Itsokayonnaday

                          Originally posted by gwilson
                          I bought a granite square from CDCO. It checked out just fine against the 3 good old American granite squares I have,when blue was sparingly applied and the squares brought together on a granite surface plate. Surprisingly accurate,and not too expensive.

                          CDCO also sells that framing square. I had bought one of those also,and it checked out well against my Starrett master level,and granite squares.
                          Well well GW.

                          I'd have thought that would have had the "nutthinz az good az good old 'merican tools and iron = 'speshlly "Chinese" junk" etc. Brigade off and baying by now.

                          But for what its worth it accords with my experience as well as they are quite adequate for my purposes.

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                          • #14
                            All square

                            Originally posted by Forrest Addy
                            I'll look for that square checking how-to but until then consider this:

                            http://www.shars.com/product_categor...granite+square

                            They're probably cheaper than buying three 12" tool maker's knees.

                            Adding. A good hard square is a good item to have. If you can calibrate it and know the amount and direction of the error you can compensate for the error and thereby work closer that the basic tool would otherwise allow. Note: this technique does not work for everything but it works for squares and other simple tools.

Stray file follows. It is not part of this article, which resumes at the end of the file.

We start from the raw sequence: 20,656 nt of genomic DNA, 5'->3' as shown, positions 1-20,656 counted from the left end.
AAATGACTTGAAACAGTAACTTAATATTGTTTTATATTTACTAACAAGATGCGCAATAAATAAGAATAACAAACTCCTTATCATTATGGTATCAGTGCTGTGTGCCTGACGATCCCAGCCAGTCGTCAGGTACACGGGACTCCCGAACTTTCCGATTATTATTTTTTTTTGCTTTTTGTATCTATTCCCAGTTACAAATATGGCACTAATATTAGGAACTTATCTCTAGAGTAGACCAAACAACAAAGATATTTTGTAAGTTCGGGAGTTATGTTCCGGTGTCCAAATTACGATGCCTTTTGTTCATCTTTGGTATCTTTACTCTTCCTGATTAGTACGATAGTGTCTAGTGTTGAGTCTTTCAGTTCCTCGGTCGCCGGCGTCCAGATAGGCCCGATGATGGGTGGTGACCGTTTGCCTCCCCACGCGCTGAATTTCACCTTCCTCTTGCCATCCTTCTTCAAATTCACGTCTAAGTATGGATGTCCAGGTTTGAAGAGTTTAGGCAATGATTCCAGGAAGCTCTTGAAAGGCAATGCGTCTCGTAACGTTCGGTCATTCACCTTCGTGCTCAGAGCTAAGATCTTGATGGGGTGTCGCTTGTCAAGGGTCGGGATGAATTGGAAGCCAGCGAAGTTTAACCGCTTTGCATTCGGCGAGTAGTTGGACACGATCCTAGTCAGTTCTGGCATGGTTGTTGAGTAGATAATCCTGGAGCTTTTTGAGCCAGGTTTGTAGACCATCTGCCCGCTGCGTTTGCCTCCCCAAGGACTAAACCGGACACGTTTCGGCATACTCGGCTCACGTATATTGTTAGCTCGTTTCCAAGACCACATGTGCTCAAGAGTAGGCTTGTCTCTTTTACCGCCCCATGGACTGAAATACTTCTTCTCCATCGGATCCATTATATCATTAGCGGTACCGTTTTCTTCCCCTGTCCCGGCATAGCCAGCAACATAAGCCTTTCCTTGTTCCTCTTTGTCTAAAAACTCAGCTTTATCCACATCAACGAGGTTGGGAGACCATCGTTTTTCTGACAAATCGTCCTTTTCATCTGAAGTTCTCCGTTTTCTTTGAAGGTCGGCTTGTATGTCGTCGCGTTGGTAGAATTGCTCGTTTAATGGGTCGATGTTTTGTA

Thanks for that post Forrest as I will have a look into those squares and what the cost is to OZ is.

                            As the edge faces are square to each other and the main faces, using two of them together as a unit makes for a lot more uses and possibilities.

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                            • #15
                              I'll admit there is something very appealing about making your own precision masters, gauges, etc.

                              I guess I need to do some thinking.
                              buying a big machinist square or an import granite square are good options, but they hold some difference to either generation or how i would approach it, scraping with an indicator, which are worth considering.....

                              1) you just don't know how how accurate either the machinist square or shars square is . Machinists squares go for little money vs new because you never know if they've dropped or otherwise out of tolerance....I bet they're not cheap sold calibrated and warrantied as such by a reputable seller. Buying an import square, you're faced with trusting their claim. A new Starrett or Mitutoyo with a cert is also an act of trust I suppose, but they have the credibility that most would trust their cert. The import (not even a brand) lacks credibility; you will not know for sure and some shapes can't be tested via indicator (without a master to set it to)

                              and 2) neither will be as accurate as what he could do himself. You might not need or want that accuracy but i understand why someone would. When things are done on a comparative basis, each generation can lose a little so the end result will be a reflection of how good the start was....having a very accurate square to a tenth or two over a foot would be a nice thing to have for this sort of work - basically for checking other squares.

                              There's also the intangible that it is very rewarding to make a high quality tool, something as good or better to what can be bought.
                              Last edited by Mcgyver; 12-02-2010, 11:04 AM.
                              .